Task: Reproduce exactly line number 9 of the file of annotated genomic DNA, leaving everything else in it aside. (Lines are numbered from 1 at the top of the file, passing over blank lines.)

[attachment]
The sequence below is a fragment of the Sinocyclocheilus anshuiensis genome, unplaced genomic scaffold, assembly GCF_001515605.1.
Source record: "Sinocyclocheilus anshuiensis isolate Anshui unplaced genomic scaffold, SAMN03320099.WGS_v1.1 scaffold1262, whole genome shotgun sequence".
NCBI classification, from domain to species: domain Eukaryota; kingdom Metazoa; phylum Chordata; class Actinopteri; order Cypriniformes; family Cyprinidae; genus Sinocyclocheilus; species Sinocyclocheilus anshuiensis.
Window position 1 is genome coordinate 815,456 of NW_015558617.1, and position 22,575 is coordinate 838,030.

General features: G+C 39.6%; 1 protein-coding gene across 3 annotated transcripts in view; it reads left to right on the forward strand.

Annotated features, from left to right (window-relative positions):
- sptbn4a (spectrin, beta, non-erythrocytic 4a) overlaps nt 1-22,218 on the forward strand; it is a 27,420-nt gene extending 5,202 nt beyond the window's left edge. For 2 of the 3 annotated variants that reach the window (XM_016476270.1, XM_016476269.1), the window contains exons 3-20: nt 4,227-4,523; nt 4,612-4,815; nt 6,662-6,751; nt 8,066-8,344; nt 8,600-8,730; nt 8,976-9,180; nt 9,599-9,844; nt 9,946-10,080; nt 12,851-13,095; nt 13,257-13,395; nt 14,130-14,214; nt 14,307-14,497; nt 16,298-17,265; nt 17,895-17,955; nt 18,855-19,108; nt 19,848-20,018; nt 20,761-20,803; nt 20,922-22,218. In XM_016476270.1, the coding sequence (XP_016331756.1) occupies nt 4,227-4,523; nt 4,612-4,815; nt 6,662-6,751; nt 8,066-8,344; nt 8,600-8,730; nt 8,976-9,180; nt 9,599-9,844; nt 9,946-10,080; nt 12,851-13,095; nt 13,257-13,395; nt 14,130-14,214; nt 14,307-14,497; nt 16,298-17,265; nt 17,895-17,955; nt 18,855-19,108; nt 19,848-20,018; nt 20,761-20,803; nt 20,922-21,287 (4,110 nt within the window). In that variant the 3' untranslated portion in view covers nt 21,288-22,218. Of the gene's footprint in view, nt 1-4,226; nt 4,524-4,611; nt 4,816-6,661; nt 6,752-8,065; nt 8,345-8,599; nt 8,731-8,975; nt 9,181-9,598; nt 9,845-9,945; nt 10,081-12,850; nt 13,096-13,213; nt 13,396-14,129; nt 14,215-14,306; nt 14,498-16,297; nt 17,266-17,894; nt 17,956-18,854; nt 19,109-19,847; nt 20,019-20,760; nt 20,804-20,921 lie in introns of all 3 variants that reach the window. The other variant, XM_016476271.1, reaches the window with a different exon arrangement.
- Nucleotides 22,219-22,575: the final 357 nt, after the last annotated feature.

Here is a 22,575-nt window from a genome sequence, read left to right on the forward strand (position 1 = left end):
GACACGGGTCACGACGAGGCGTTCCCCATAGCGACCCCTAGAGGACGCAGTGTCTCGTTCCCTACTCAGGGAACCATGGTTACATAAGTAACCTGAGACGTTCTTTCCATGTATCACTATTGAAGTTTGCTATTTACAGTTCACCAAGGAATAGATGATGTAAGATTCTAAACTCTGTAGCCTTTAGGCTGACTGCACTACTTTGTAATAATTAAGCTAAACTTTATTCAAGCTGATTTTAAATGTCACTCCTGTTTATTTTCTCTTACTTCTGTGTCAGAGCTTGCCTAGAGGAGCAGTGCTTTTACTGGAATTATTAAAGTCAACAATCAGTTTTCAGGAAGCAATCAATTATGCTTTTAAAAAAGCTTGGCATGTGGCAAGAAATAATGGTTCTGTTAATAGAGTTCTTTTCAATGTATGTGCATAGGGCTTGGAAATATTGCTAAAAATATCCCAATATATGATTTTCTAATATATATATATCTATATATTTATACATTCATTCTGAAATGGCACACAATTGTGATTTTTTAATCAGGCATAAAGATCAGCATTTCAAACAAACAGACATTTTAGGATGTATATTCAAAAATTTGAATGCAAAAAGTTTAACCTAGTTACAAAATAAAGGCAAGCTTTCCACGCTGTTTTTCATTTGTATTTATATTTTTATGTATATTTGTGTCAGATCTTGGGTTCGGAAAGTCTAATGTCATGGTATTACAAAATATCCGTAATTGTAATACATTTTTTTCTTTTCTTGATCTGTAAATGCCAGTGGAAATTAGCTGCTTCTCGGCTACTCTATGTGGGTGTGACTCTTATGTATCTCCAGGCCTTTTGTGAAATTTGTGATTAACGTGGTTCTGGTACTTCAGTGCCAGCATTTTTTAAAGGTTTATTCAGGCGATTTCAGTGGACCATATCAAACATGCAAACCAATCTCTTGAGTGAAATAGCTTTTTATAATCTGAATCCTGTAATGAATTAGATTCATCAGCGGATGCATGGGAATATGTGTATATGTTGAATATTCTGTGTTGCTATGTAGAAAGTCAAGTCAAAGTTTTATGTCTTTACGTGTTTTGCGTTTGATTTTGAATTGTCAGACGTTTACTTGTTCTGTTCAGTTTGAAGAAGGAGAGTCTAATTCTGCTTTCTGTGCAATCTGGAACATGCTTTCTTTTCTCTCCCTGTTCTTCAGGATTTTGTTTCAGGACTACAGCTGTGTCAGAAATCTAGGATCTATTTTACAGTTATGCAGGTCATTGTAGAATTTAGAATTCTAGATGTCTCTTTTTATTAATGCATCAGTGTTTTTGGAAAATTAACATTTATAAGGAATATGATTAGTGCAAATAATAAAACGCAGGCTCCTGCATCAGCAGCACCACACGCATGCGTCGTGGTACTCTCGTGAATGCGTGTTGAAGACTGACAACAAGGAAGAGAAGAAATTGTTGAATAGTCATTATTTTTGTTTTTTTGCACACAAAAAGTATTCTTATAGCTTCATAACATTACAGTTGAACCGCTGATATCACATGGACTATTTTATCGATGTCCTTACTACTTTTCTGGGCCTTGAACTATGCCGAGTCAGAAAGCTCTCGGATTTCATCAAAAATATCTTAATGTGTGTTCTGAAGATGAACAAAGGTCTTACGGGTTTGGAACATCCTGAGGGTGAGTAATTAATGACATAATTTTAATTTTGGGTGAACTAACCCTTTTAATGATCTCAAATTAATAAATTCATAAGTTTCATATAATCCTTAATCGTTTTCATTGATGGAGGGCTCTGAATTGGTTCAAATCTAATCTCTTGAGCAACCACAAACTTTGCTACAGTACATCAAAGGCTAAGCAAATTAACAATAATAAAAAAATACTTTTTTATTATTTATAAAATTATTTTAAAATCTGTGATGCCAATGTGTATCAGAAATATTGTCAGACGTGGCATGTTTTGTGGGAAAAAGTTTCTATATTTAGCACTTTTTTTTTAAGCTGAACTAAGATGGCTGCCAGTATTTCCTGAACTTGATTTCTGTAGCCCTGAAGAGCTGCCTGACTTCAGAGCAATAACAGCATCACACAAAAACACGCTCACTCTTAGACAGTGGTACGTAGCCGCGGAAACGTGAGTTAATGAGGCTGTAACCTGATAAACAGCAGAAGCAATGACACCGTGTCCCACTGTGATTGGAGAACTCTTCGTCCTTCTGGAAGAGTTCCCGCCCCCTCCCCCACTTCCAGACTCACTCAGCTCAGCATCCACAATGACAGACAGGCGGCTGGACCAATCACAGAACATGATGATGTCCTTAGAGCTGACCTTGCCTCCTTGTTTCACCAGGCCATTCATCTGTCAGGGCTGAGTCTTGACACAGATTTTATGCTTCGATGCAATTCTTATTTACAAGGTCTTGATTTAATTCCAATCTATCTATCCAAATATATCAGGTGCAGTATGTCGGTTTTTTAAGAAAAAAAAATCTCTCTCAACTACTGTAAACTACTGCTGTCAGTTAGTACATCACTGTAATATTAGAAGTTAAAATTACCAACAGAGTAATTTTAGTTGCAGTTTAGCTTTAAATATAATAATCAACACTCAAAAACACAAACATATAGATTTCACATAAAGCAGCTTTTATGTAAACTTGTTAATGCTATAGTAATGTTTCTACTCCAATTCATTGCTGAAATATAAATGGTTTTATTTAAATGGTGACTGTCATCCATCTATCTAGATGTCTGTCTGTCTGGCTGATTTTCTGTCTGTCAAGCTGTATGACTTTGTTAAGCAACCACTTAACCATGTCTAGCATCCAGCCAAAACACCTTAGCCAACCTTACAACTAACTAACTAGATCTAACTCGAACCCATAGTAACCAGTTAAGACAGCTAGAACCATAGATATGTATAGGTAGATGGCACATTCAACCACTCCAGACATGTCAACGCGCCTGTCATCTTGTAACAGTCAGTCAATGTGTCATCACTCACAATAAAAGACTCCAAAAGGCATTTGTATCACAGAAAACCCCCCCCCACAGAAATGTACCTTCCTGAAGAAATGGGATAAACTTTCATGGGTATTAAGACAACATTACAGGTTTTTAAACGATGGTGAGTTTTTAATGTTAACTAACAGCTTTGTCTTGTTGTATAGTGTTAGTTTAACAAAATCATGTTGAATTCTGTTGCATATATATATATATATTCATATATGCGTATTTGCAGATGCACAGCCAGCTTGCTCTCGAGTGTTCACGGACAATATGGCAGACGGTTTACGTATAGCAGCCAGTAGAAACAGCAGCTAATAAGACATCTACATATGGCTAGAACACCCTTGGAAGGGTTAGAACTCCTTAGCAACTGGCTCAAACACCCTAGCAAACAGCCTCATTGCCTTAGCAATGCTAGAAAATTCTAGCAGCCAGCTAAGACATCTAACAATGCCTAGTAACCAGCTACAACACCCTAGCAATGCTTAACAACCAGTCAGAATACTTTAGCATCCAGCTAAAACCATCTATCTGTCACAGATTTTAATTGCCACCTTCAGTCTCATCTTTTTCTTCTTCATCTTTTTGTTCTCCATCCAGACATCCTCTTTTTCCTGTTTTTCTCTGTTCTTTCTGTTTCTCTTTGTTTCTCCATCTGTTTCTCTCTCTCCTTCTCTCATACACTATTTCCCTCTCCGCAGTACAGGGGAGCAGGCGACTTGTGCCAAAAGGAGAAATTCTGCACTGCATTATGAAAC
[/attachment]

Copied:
Here is a 22,575-nt window from a genome sequence, read left to right on the forward strand (position 1 = left end):